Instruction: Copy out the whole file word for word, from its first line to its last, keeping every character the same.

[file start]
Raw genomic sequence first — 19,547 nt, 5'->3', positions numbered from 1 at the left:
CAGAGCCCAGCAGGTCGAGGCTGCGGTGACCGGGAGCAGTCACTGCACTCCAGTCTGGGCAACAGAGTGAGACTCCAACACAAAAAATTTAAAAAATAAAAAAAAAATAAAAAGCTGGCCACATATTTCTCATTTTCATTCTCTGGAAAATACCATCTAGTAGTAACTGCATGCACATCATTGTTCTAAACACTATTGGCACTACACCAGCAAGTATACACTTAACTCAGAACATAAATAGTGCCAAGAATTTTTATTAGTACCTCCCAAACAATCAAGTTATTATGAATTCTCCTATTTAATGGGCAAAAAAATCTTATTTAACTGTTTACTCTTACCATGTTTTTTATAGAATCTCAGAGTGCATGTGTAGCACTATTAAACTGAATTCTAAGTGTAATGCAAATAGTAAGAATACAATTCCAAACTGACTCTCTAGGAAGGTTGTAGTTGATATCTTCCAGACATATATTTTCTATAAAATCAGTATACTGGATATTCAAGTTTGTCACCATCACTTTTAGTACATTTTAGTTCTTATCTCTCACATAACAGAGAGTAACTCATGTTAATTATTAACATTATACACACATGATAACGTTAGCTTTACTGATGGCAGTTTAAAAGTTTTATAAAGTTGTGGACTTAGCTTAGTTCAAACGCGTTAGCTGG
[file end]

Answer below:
Raw genomic sequence first — 19,547 nt, 5'->3', positions numbered from 1 at the left:
CAGAGCCCAGCAGGTCGAGGCTGCGGTGACCGGGAGCAGTCACTGCACTCCAGTCTGGGCAACAGAGTGAGACTCCAACACAAAAAATTTAAAAAATAAAAAAAAAATAAAAAGCTGGCCACATATTTCTCATTTTCATTCTCTGGAAAATACCATCTAGTAGTAACTGCATGCACATCATTGTTCTAAACACTATTGGCACTACACCAGCAAGTATACACTTAACTCAGAACATAAATAGTGCCAAGAATTTTTATTAGTACCTCCCAAACAATCAAGTTATTATGAATTCTCCTATTTAATGGGCAAAAAAATCTTATTTAACTGTTTACTCTTACCATGTTTTTTATAGAATCTCAGAGTGCATGTGTAGCACTATTAAACTGAATTCTAAGTGTAATGCAAATAGTAAGAATACAATTCCAAACTGACTCTCTAGGAAGGTTGTAGTTGATATCTTCCAGACATATATTTTCTATAAAATCAGTATACTGGATATTCAAGTTTGTCACCATCACTTTTAGTACATTTTAGTTCTTATCTCTCACATAACAGAGAGTAACTCATGTTAATTATTAACATTATACACACATGATAACGTTAGCTTTACTGATGGCAGTTTAAAAGTTTTATAAAGTTGTGGACTTAGCTTAGTTCAAACGCGTTAGCTGG